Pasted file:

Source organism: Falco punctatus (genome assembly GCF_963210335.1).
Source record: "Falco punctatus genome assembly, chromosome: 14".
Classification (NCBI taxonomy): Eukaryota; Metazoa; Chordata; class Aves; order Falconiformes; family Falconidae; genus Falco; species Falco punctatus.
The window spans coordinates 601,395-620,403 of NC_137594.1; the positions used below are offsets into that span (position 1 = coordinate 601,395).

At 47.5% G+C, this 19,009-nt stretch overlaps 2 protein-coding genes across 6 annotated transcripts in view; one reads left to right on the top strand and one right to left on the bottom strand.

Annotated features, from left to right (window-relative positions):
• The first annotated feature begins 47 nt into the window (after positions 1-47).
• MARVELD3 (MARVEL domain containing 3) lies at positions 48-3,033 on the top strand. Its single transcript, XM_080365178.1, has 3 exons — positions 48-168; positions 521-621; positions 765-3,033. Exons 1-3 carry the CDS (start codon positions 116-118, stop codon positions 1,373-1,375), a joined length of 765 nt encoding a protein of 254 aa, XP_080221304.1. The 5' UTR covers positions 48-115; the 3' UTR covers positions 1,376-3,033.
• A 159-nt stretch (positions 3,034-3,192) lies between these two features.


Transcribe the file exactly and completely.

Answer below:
Source organism: Falco punctatus (genome assembly GCF_963210335.1).
Source record: "Falco punctatus genome assembly, chromosome: 14".
Classification (NCBI taxonomy): Eukaryota; Metazoa; Chordata; class Aves; order Falconiformes; family Falconidae; genus Falco; species Falco punctatus.
The window spans coordinates 601,395-620,403 of NC_137594.1; the positions used below are offsets into that span (position 1 = coordinate 601,395).

At 47.5% G+C, this 19,009-nt stretch overlaps 2 protein-coding genes across 6 annotated transcripts in view; one reads left to right on the top strand and one right to left on the bottom strand.

Annotated features, from left to right (window-relative positions):
• The first annotated feature begins 47 nt into the window (after positions 1-47).
• MARVELD3 (MARVEL domain containing 3) lies at positions 48-3,033 on the top strand. Its single transcript, XM_080365178.1, has 3 exons — positions 48-168; positions 521-621; positions 765-3,033. Exons 1-3 carry the CDS (start codon positions 116-118, stop codon positions 1,373-1,375), a joined length of 765 nt encoding a protein of 254 aa, XP_080221304.1. The 5' UTR covers positions 48-115; the 3' UTR covers positions 1,376-3,033.
• A 159-nt stretch (positions 3,034-3,192) lies between these two features.